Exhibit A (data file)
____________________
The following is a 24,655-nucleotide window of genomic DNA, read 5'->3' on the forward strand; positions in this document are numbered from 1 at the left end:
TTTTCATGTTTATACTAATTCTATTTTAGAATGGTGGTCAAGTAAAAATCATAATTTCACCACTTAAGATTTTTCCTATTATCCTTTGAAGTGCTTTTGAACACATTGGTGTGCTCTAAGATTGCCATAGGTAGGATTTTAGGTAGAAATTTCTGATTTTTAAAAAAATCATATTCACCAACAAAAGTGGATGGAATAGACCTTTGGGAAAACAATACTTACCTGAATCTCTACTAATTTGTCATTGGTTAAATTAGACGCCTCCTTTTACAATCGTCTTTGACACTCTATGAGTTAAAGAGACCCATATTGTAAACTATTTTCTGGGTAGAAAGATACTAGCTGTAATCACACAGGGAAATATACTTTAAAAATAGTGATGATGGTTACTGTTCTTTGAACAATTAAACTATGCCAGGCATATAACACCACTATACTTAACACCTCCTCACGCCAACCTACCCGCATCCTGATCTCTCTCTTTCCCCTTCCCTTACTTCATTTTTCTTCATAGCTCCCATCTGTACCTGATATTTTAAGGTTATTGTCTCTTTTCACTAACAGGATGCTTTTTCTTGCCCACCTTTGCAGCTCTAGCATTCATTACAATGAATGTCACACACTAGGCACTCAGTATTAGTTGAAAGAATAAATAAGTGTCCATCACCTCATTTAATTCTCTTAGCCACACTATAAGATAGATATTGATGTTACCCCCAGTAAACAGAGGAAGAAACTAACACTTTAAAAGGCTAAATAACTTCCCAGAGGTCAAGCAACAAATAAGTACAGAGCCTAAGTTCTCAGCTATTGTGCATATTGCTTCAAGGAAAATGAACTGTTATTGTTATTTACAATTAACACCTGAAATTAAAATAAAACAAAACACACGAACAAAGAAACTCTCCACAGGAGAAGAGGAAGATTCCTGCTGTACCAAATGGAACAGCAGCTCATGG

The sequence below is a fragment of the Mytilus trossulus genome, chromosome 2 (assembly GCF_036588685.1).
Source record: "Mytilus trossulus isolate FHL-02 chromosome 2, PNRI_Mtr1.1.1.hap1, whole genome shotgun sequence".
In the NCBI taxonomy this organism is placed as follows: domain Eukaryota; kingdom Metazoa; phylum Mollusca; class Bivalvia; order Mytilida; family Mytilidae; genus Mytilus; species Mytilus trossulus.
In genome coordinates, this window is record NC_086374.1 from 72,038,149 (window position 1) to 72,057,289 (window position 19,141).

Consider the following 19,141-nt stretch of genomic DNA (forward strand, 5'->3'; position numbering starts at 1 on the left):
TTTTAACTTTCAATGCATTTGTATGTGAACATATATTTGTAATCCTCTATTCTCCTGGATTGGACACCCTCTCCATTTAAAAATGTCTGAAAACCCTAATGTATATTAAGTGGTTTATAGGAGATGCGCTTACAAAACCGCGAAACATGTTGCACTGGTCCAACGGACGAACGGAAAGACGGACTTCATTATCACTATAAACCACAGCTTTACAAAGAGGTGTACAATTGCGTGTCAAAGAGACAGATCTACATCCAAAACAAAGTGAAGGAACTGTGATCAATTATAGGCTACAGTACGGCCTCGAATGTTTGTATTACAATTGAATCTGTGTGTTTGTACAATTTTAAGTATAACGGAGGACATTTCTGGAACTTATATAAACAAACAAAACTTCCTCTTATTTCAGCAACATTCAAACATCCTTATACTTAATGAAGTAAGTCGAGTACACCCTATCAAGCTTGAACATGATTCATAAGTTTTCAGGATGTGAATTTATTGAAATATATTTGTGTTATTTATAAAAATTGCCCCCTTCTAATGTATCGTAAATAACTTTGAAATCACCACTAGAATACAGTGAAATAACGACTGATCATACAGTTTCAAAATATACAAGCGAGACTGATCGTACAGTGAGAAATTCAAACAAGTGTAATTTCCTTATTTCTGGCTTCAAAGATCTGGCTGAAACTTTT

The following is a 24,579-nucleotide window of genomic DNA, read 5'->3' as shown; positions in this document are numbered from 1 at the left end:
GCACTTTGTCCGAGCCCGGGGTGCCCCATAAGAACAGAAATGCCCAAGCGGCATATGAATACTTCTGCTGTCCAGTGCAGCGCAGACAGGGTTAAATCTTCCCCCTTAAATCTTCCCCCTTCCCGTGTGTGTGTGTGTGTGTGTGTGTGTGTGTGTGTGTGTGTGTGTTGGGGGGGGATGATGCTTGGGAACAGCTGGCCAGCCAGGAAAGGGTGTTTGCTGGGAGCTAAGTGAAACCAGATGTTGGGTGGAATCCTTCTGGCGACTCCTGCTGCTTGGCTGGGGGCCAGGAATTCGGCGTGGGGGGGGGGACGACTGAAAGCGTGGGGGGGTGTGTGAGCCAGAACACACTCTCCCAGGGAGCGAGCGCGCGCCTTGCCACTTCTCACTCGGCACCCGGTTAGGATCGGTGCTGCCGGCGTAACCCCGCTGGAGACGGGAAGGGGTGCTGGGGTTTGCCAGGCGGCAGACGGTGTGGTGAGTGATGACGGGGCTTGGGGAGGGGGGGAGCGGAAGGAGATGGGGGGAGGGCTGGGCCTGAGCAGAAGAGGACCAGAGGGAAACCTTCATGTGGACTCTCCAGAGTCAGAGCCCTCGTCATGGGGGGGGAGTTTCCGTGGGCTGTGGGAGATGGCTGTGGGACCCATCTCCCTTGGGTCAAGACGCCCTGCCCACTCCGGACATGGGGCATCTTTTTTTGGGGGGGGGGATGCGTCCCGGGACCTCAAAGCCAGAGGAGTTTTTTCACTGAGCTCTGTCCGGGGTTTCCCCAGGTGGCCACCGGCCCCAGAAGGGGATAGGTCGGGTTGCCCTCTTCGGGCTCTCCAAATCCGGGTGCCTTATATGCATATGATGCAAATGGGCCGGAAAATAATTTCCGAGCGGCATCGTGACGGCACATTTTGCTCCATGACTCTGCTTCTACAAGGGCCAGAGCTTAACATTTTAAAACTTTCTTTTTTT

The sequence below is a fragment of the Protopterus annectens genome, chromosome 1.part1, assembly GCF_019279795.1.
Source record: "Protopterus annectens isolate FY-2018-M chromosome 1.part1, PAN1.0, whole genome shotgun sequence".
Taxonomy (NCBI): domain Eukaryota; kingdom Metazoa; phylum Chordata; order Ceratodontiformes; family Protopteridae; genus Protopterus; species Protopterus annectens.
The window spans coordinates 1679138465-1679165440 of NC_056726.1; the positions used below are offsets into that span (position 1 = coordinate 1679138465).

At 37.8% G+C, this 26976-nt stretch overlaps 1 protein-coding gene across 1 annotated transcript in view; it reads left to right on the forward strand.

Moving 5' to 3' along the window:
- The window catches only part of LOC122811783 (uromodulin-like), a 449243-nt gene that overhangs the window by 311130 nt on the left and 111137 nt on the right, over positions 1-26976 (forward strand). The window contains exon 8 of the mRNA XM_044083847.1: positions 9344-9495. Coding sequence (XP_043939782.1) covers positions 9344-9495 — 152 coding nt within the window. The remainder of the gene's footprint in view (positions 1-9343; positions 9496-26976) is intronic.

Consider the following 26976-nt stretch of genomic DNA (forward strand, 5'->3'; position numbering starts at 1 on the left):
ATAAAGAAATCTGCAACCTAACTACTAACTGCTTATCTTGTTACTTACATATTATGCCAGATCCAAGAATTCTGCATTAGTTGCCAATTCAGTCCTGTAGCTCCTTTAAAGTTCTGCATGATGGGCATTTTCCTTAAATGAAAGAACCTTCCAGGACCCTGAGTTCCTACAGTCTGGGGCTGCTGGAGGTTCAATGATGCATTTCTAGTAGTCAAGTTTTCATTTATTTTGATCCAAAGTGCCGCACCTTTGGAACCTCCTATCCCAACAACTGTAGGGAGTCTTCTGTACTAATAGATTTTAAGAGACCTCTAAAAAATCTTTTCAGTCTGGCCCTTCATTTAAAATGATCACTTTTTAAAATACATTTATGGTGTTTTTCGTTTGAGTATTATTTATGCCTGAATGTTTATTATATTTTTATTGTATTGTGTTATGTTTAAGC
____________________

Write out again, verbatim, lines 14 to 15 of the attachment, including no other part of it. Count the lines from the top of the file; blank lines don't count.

The window spans coordinates 1679138465-1679165440 of NC_056726.1; the positions used below are offsets into that span (position 1 = coordinate 1679138465).

At 37.8% G+C, this 26976-nt stretch overlaps 1 protein-coding gene across 1 annotated transcript in view; it reads left to right on the forward strand.